When I visited Italy for the first time in 2012, I planned my trip around three cities in northern Italy: Venice, Florence, and Milan, because I only had 10 days to see everything I wanted to see. While in Florence, I had the option of making a day trip out to the Tuscan countryside, and I was faced with a choice: do I go north to Pisa or south to Siena? This was a choice I had been pondering since stepping onto the train to Milan in Geneva.
I think most people pick Pisa because of the famous Leaning Tower. However, my sister, who had been on a three week tour of Italy a year before me, had told me that Pisa was merely the Leaning Tower and nothing else. I definitely wanted to avoid a situation like this since time was infinitely precious for me on that particular trip.
I picked Siena, and that was probably one of the best decisions I ever made on my Italian trip. So then the question is, what on earth is there to see in Siena?
The Duomo di Siena or the Siena Cathedral
When one goes to Siena, everybody tells you to see the cathedral there. “Magnificent!” They say. “Unbelieveable!” “An incredible work of art!” I was singularly unimpressed by what I considered “typical tourist propaganda”.
You see, all cities in Europe have a cathedral or two, and when I was younger, my parents took my sister and I on a 6 week summer vacation in central Europe. During that vacation, I visited so many castles, palaces, and cathedrals, that I was heartily sick of them all. They all seemed to blend into each other such that my memories of that trip was a jumbled mush of altars, stained glass, and chandeliers.
I tell you this, so you have some perspective when I say that the Siena Cathedral is, hands down, the most impressive Cathedral I have ever seen.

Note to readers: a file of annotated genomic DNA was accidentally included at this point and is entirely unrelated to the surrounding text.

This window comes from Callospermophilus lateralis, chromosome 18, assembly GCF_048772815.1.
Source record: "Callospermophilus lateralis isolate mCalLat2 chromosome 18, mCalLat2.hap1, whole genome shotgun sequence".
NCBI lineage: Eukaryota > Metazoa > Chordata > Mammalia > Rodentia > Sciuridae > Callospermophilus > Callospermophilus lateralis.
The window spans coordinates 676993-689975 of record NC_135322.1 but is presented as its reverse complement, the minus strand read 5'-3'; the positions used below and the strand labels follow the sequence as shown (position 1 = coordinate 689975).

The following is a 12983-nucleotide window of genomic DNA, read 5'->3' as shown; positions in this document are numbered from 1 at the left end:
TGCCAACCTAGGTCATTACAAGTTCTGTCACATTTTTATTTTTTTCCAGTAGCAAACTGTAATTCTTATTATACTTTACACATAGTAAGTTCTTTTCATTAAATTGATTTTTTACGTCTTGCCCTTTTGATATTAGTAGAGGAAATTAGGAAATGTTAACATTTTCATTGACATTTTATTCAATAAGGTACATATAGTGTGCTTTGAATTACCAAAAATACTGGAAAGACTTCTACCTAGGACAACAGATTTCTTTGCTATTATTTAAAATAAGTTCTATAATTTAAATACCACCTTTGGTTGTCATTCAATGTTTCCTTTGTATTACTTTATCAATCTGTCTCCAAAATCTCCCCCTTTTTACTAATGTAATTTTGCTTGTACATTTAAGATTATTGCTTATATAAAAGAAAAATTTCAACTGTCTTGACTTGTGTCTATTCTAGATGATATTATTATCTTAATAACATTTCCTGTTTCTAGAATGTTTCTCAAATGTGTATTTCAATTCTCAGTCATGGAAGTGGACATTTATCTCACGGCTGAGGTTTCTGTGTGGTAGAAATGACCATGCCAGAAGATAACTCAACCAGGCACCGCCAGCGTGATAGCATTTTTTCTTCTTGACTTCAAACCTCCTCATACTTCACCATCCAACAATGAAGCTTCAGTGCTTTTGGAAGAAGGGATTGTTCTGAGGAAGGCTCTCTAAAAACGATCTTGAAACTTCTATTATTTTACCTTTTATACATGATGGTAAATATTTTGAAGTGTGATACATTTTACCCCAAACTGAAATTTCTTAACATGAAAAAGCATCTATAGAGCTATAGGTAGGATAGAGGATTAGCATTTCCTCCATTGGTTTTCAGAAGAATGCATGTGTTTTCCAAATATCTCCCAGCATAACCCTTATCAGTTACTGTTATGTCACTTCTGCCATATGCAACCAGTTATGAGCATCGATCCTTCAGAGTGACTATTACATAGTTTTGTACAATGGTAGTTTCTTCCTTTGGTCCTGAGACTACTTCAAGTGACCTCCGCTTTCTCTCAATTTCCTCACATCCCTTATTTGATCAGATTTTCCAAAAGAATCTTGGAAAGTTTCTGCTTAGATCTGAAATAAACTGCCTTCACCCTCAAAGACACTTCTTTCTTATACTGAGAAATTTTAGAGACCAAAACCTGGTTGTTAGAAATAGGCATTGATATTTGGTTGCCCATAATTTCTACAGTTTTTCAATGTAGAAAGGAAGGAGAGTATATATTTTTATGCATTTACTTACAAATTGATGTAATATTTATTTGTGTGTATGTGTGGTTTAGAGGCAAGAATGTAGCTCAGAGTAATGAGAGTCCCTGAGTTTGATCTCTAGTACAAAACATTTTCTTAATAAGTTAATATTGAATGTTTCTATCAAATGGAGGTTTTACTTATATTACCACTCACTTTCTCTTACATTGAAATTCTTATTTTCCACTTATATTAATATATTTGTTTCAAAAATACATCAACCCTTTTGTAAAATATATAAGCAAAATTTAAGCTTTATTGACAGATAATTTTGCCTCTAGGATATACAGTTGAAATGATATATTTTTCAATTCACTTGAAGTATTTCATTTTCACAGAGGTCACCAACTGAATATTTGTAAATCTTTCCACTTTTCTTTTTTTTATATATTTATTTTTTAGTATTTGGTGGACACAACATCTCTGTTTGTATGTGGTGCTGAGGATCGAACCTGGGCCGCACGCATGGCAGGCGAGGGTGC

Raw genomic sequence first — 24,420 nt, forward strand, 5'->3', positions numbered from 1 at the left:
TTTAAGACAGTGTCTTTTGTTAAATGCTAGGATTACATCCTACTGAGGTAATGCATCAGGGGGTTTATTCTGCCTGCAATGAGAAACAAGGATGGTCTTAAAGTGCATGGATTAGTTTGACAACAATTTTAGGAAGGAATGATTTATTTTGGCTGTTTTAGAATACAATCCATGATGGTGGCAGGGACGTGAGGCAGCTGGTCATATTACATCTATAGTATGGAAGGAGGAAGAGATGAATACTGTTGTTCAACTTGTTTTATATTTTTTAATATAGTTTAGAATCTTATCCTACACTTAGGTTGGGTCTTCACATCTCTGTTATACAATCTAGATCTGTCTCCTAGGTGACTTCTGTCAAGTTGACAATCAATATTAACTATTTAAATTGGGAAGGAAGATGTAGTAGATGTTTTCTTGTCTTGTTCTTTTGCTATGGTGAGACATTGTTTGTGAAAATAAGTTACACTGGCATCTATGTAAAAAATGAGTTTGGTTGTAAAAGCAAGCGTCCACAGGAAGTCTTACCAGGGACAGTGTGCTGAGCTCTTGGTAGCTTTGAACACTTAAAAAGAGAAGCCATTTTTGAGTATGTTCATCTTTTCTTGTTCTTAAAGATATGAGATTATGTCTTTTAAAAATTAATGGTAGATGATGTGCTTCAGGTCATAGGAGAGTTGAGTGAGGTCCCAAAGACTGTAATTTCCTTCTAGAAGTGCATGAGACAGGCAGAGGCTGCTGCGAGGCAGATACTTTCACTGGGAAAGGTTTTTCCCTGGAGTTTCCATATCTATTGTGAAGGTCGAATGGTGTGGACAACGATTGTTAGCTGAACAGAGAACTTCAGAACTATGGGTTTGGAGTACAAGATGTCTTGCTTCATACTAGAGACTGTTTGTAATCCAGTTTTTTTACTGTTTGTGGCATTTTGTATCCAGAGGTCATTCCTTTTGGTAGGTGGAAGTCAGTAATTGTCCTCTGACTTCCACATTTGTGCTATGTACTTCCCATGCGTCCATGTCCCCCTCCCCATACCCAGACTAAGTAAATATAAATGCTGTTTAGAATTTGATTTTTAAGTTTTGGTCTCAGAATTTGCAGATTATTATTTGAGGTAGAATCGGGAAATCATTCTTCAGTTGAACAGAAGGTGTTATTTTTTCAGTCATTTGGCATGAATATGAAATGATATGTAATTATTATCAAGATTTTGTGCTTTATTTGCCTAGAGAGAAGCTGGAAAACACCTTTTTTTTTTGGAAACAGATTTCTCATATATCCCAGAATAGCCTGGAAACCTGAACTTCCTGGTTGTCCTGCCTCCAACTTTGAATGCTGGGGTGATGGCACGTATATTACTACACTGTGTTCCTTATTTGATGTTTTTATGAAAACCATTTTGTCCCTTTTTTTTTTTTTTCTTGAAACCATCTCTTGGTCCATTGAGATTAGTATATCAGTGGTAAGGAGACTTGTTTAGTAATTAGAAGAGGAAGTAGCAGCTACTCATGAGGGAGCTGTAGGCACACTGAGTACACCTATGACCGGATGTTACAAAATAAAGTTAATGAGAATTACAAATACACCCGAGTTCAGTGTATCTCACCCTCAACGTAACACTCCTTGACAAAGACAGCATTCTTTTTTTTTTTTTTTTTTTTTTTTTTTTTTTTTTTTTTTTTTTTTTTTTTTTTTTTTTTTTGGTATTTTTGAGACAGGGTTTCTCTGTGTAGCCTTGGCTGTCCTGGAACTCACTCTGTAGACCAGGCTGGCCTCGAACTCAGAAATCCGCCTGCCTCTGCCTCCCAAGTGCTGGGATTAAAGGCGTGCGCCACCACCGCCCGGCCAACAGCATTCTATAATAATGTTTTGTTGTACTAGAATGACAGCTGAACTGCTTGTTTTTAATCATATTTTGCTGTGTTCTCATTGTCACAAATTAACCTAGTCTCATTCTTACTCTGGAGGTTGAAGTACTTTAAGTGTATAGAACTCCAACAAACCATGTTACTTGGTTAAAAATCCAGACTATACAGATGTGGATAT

Construction on the Siena Cathedral began in the 12th century, when the town was prosperous. Towns that were rich tended to build large, magnificent churches as a display of wealth and power. Siena, a power in its own right at that time, meant to flex its political and religious muscles by building what they hoped would be the largest cathedral in the world. Construction on the Cathedral was interrupted temporarily by the Black Death when it swept through Europe, and then permanently in the 16th century, when Siena lost a war with the (then) Duchy of Florence, who put a stop to the whole my-cathedral-is-better-than-yours business.
Siena’s Cathedral is still incomplete, but the sheer craftsmanship on display in the alternating black-and-white marble interior, the Biblical mosaics on the floor, the beautifully done stained glass windows, the statuary, often makes me wonder what it would’ve been like had they completed it. As I walked around admiring the craftsmanship, I could see incomplete floor mosaics, with people roughed out, half the mosaic detailed and shaded, the other half waiting for a skilled craftsman to come through with chisel to bring out the hidden scene. Small signs of works in progress permeate the cathedral, and it definitely left me with a sense of what might have been.
The highlight of my trip to Siena was going up to the incomplete portion of the Cathedral for an amazing panorama of Siena and the Tuscan countryside. The weather on the day I chose to go to Siena was simply spectacular, and the views up on the viewing point was simply breath-taking. I would do it again in a heartbeat, and if you ever have the chance, you should not pass this by.
The Historic City Centre of Siena
Something else everybody should see while in Siena is the historic city centre. I didn’t realise it at the time, but it actually is a UNESCO World Heritage Site because of how well it has preserved the architecture and the style of medieval Italy. Of course, everybody talks about the Piazza del Campo, a uniquely shell-shaped piazza that is the heart of everything that happens in Siena.
To be pefectly honest, while I enjoyed taking everything in at the city centre, one of the best parts of my day was simply wandering around and soaking in the atmosphere of medieval Europe. Siena was the perfect place to get lost in. We traipsed along its stone-paved streets, meandered up and down the winding alleyways, stopped to gawk at some unexpected statuary, and simply basked in the delight of having been dropped in a time capsule that had taken us back into the 13th century.
I visited Siena in early October, and autumn in Italy is definitely a good time to go. If anybody wants to visit, Siena is well connected. I took the bus from the bus station in Florence. There are many buses that leave regularly for Siena from Florence, and the bus trip itself is a gorgeous drive through the Tuscan countryside. If ever you are in Florence, I strongly encourage you to pay a visit to Siena. You won’t regret it.
Where have you gone that you’d recommend everybody to go visit?